Psalm 119:121-128: When the Going Gets Tough
June 16, 2022
TODAY'S BIBLE READING:
It is hard when you believe that you have done what is right to still be surrounded by opposition or difficulty. And yet that is the experience of many of us at least from time to time. Why do bad things happen to good people?
Part of the answer to that is that we are not really good at all. But there still seems to be a non-linear relationship between difficulty and trouble and whether someone is deserving of such difficulty and trouble. This part of the psalm does not answer that problem, but it does show a person wrestling with the conundrum that such a non-linear association generates.
“I have done what is just and right; do not leave me to my oppressors” (119:121).
So the psalmist asks for help. Have you done that about the situation you are facing? Sat on the edge of your bed, and asked God to intervene? He is real, and he does act in answer to his people’s prayers. Ask him.
“Give your servant a pledge of good; let not the insolent oppress me” (119:122).
The psalmist then asks for some “pledge” or sign or indicator that God is for him for good. When the days are dark, it is good to ask for a light to show us the way. And when trouble comes, it is comforting when God gives us a pledge of his love through the kindness of another or a circumstance in our lives that points to his continuing and ongoing care for us despite such difficulty.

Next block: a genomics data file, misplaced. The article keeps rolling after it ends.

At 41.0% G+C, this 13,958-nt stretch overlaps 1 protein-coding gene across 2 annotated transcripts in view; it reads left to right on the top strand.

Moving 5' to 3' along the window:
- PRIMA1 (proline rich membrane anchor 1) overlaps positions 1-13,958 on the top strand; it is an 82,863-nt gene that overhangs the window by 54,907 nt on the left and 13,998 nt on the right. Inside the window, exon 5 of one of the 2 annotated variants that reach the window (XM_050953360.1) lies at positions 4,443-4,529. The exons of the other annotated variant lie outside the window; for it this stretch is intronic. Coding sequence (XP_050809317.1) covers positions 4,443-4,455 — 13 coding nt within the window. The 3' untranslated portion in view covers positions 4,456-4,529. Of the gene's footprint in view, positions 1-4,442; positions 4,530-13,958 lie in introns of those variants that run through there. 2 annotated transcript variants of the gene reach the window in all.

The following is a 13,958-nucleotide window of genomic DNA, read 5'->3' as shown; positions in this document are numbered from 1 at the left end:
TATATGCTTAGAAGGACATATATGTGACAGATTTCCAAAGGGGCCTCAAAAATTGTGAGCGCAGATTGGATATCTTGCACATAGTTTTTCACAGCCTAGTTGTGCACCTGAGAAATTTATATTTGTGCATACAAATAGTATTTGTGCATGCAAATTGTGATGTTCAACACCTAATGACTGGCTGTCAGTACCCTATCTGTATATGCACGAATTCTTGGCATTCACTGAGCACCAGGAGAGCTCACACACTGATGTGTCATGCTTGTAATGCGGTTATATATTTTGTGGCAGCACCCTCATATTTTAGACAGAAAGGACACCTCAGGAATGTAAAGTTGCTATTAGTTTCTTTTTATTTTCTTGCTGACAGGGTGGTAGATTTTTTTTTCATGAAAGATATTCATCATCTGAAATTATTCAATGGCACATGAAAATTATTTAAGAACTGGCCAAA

He also prays for understanding: “I am your servant; give me understanding” (119:125). He wants to grasp what is happening and why it is happening. If you are confused, why not ask God to explain to you what is going on? He is also bold in his prayers. “It is time for the Lord to act” (119:126). Now is the time, Lord, now is the time. Do something.
And despite these difficulties, he remains confident of the truth of God’s Word. “Therefore I love your commandments above gold, above fine gold” (119:127). When the going gets tough, the faithful get their Bibles out. If you are facing some difficulty that seems incommensurate with your own personal relationship with God, then consider the words of this psalm. And ask him what this psalmist asks.
“Give your servant a pledge of good; let not the insolent oppress me.”
ABOUT THE AUTHOR
Josh Moody (Ph.D., University of Cambridge) is the senior pastor of College Church in Wheaton, IL., president and founder of God Centered Life Ministries, and author of several books including How the Bible Can Change Your Life and John 1-12 For You.
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